Bulletin, April/May 2012
Irene L. Travis, Editor
Bulletin of the American Society for Information Science and Technology
The President’s Page in this issue should be required reading for all ASIS&T members. In order to improve the international appeal of ASIS&T, Diane Sonnenwald proposes that we change our name, while leaving the current acronym. The name she suggests is ASsociation for Information Science and Technology. She is opening discussion on this topic at www.quicktopic.com/47/H/bvJVhSC8HTs, which will be active through May 1, 2012. The discussion will determine whether a formal proposal is made to the Board, so let your voice be heard.
Our special section abounds with SIG synergy. Experience it first hand! SIG/VIS (Visualization, Images and Sound) and SIG/AH (Arts & Humanities) have combined to create a special section entitled Digital Humanities and Information Visualization: Innovation and Integration. As the editors state, the articles range “from the theoretical to the practical, from those that identify how the mere act of digitizing and providing electronic access to resources can benefit scholarship to those that present highly sophisticated tools and techniques for data analysis and display.” Whereas our previous issue focused on museum informatics (www.asist.org/Bulletin/Feb-12/Bulletin_FebMar12_Final.pdf), this one is concerned with the role of visualization to expand research in literature, history, film and music. Together they provide many excellent examples of the use of new technologies to support the humanities and cultural heritage institutions.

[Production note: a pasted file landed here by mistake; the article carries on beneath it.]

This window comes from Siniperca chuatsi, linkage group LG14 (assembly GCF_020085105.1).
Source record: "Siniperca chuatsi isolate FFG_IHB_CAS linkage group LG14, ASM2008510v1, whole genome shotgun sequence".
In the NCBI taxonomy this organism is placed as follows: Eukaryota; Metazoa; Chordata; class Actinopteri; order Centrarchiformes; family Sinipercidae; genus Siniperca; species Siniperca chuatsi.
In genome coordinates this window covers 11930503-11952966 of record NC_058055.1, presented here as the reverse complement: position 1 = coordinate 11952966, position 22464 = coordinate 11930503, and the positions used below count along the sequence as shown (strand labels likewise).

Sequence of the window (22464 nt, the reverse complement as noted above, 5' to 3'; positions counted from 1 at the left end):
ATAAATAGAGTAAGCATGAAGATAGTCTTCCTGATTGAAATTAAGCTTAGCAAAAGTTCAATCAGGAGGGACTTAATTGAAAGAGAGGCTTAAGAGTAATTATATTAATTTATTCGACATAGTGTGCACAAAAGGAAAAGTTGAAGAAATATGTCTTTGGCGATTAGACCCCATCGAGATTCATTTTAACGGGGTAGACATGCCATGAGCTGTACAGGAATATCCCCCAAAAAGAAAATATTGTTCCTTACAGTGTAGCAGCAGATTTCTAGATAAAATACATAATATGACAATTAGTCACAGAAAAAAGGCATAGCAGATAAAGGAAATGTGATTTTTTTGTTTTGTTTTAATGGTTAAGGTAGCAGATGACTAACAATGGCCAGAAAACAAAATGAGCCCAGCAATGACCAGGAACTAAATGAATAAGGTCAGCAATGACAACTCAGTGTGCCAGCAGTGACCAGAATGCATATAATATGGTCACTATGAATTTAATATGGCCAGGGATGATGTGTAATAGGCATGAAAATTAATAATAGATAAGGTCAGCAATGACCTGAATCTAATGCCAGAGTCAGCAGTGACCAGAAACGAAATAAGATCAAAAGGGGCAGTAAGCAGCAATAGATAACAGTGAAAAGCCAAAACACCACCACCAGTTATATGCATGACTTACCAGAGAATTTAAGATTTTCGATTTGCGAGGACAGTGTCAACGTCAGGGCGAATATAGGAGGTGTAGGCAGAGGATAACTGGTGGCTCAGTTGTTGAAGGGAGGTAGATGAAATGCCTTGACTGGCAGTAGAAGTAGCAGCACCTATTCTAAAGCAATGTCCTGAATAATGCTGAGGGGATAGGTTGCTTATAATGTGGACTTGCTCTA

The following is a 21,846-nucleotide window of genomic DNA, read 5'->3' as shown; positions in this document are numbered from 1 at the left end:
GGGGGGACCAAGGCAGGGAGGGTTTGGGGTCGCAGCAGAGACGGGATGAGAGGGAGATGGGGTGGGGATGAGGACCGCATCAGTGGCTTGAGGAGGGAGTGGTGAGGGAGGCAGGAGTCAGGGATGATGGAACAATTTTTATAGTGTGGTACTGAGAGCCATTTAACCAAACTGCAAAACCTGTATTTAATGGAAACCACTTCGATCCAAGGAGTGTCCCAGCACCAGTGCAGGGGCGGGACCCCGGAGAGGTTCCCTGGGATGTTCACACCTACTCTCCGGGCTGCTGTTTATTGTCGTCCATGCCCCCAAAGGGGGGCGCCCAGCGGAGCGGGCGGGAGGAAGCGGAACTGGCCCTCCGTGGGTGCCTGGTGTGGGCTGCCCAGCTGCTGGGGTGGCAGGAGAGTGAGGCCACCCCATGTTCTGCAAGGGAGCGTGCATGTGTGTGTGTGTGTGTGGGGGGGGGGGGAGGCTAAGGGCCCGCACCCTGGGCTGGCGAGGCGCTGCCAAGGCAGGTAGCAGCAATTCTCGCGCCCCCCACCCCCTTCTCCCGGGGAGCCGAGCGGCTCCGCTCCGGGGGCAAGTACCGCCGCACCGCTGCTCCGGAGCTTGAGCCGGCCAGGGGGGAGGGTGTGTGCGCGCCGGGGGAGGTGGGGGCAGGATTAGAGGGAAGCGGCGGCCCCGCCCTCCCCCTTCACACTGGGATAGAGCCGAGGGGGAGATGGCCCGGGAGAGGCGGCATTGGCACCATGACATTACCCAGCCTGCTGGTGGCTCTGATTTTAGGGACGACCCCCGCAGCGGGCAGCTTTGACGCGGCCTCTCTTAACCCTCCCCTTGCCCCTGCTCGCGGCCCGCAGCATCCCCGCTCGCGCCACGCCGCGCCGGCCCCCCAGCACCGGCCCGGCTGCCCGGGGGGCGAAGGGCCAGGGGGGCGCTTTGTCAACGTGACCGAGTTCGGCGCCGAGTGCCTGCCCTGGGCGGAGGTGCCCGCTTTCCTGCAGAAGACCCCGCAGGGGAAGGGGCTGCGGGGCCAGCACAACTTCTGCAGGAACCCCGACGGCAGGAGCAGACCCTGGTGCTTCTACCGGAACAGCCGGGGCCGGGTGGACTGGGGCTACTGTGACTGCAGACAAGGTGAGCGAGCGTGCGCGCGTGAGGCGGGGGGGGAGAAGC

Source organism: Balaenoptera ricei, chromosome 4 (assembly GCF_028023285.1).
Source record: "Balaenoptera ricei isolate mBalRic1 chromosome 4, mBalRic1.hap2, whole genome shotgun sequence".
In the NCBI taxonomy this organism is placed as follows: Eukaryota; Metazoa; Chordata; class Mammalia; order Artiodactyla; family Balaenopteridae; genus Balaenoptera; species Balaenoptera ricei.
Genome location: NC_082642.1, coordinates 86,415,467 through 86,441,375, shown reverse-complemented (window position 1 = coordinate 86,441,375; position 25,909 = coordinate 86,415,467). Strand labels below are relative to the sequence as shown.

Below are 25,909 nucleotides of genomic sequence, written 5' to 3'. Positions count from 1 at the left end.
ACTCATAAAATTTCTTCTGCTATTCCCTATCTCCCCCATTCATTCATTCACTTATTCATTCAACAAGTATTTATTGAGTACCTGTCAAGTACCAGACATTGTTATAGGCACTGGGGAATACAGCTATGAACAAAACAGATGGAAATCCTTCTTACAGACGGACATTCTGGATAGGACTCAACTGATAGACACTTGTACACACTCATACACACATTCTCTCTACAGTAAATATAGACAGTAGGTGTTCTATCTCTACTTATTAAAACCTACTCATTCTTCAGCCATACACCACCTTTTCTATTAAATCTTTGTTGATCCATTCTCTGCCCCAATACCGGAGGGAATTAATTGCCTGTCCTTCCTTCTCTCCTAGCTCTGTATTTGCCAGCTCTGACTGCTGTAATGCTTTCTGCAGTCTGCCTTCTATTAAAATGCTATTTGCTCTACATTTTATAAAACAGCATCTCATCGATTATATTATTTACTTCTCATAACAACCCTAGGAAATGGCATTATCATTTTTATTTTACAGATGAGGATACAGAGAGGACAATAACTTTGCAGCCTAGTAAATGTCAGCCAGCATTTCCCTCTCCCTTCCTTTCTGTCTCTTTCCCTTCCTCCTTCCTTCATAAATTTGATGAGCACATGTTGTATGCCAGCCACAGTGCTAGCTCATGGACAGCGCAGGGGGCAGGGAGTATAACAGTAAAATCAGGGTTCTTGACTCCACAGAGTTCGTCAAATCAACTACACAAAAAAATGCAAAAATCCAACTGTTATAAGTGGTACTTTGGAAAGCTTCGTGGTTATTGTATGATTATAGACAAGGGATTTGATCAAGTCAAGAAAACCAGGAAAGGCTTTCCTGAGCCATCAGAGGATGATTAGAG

Leonard Will has contributed a feature article which provides a guide to the extensive new data model for a thesaurus structure underlying the recently published international standard ISO 25964-1:2011 – Thesauri for Information Retrieval. Changes include, for example, a clear distinction between “term” and “concept.” The article speaks to a core interest of many of our readers.
Have you recently been incommunicado on Facebook? Posted great things that nobody saw? It happened to no less a navigation expert than our associate editor for information architecture, Thom Haller. In his IA Column, Thom discusses how his misinterpretation of an ambiguous menu led to this unhappy state of affairs and how the choices might have been improved.
Interaction is considered to be a good thing these days, so please be interactive and remember to pass along your thoughts on the name change to Diane.
Articles in this Issue